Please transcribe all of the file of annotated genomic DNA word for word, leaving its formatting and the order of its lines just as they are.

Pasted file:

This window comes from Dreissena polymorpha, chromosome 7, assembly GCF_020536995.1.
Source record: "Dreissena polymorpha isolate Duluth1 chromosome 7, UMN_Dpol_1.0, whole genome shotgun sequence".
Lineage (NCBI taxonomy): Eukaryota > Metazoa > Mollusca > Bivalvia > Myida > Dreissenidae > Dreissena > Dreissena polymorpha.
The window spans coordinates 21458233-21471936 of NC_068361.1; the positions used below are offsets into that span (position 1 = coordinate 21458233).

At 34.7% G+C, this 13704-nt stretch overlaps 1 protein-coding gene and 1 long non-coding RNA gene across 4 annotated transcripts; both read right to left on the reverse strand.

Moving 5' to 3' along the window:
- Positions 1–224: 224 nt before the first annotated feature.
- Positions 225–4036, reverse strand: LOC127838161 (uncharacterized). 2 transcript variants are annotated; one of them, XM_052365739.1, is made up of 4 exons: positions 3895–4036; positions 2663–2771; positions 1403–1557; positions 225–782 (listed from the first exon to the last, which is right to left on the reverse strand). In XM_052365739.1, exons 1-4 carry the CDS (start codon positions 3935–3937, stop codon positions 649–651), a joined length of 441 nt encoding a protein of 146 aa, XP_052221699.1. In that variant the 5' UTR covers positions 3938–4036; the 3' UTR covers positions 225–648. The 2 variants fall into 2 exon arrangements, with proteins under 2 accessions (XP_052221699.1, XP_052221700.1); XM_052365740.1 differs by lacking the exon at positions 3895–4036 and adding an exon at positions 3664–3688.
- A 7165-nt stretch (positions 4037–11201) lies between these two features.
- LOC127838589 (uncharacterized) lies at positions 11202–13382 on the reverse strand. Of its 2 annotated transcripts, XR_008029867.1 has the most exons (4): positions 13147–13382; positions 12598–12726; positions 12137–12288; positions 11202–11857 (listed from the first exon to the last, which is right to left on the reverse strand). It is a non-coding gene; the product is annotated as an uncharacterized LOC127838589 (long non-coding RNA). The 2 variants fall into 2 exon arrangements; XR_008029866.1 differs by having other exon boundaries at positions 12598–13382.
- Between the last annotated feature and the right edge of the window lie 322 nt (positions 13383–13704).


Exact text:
This window comes from Dreissena polymorpha, chromosome 7, assembly GCF_020536995.1.
Source record: "Dreissena polymorpha isolate Duluth1 chromosome 7, UMN_Dpol_1.0, whole genome shotgun sequence".
Lineage (NCBI taxonomy): Eukaryota > Metazoa > Mollusca > Bivalvia > Myida > Dreissenidae > Dreissena > Dreissena polymorpha.
The window spans coordinates 21458233-21471936 of NC_068361.1; the positions used below are offsets into that span (position 1 = coordinate 21458233).

At 34.7% G+C, this 13704-nt stretch overlaps 1 protein-coding gene and 1 long non-coding RNA gene across 4 annotated transcripts; both read right to left on the reverse strand.

Moving 5' to 3' along the window:
- Positions 1–224: 224 nt before the first annotated feature.
- Positions 225–4036, reverse strand: LOC127838161 (uncharacterized). 2 transcript variants are annotated; one of them, XM_052365739.1, is made up of 4 exons: positions 3895–4036; positions 2663–2771; positions 1403–1557; positions 225–782 (listed from the first exon to the last, which is right to left on the reverse strand). In XM_052365739.1, exons 1-4 carry the CDS (start codon positions 3935–3937, stop codon positions 649–651), a joined length of 441 nt encoding a protein of 146 aa, XP_052221699.1. In that variant the 5' UTR covers positions 3938–4036; the 3' UTR covers positions 225–648. The 2 variants fall into 2 exon arrangements, with proteins under 2 accessions (XP_052221699.1, XP_052221700.1); XM_052365740.1 differs by lacking the exon at positions 3895–4036 and adding an exon at positions 3664–3688.
- A 7165-nt stretch (positions 4037–11201) lies between these two features.
- LOC127838589 (uncharacterized) lies at positions 11202–13382 on the reverse strand. Of its 2 annotated transcripts, XR_008029867.1 has the most exons (4): positions 13147–13382; positions 12598–12726; positions 12137–12288; positions 11202–11857 (listed from the first exon to the last, which is right to left on the reverse strand). It is a non-coding gene; the product is annotated as an uncharacterized LOC127838589 (long non-coding RNA). The 2 variants fall into 2 exon arrangements; XR_008029866.1 differs by having other exon boundaries at positions 12598–13382.
- Between the last annotated feature and the right edge of the window lie 322 nt (positions 13383–13704).